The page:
HD video, 16:9, color, stereo sound, 72 min., Portugal
Production: O Som e a Fúria
Support: Fundação Calouste Gulbenkian, Carpe Diem, Bikini, Óbvio Som, Galeria Miguel Nabinho
Distribution: Shellac Sud, O Som e a Furia, Abordar Casa de Peliculas, Zon Lusomundo, MUBI
Non-Commercial Rights: Public Information Library, Centre George Pompidou, French Library Network
Theatrical release: Spain, Portugal, France
DVD Edition: Shellac Sud DVD, Terra Nullius: Confessions d'un mercenaire
DVD Edition: Alambique DVD, Terra de Ninguém
Video Installation Edition: Fundação Serralves – Museu de Arte Contemporânea – collection

    A mercenary sits in silence on a chair placed in an abandoned palace in Lisbon, as if posing for a portrait. Facing the camera, he begins narrating and performing his own history, constructing a record which slowly reveals in its turns of phrase and mismatched events a series of doubts and contradictions. The camera watches, relentlessly. Paulo narrates his involvement as a hired killer for special military forces during the Portuguese colonial war, the part he played in the GAL – Antiterrorist Liberation Group, a death squad illegally established by the Spanish government to annihilate high officials of ETA, and his work as a mercenary for the CIA in El Salvador. Rather than being interested in affirming the veracity of the historical record or in proving an official narrative, No Man’s Land dwells in the present moment of witnessing, the space inhabited by the performance of a memory. Refusing to linger on a static moral duality, throughout the film accuser and accused are frequently asked to change positions – at a certain point, after describing a series of crimes he committed, responding to a question by the director Paulo replies with one of his own 'How much is worth the life of a man? A man like me or men like them?' As the film’s own processes of making are slowly revealed, No Man’s Land creates a set or a stage where information or document are peripheral to the question of how one plays out and affirms as history his own personal truth.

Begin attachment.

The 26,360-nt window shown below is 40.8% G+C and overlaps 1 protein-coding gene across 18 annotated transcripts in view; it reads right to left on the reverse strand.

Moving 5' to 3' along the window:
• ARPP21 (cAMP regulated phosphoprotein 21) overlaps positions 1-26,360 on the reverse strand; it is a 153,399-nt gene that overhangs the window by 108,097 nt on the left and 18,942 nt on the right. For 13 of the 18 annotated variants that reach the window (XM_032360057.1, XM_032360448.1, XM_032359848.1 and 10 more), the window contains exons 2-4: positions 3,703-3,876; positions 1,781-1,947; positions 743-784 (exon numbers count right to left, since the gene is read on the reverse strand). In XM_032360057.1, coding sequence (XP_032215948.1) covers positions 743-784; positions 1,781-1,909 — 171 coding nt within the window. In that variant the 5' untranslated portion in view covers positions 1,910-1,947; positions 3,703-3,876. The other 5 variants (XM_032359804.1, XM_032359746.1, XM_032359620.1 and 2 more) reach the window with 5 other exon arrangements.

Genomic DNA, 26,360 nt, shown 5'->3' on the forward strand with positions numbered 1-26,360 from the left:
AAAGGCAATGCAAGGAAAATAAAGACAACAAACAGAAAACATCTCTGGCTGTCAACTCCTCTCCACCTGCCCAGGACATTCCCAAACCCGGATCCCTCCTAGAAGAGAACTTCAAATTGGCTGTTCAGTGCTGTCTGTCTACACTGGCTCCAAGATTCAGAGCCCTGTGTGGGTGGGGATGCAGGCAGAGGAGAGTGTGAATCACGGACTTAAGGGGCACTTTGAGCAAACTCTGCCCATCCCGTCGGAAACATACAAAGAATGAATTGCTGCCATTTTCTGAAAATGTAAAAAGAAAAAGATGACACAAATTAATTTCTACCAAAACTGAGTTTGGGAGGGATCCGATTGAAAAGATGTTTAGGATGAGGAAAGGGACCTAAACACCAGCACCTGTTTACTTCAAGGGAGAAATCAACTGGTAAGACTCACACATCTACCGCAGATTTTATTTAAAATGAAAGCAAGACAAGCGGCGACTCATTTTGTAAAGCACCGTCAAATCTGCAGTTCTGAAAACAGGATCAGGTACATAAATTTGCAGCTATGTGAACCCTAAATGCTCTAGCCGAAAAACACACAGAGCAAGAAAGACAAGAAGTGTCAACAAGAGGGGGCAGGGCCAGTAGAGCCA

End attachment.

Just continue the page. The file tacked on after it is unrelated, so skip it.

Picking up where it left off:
Paulo offers sublime portrayals of the cruelties and paradoxes of power and of the revolutions that brought it down, only to erect new bureaucracies, new cruelties and paradoxes. His work as a mercenary is in the fringe of these two worlds.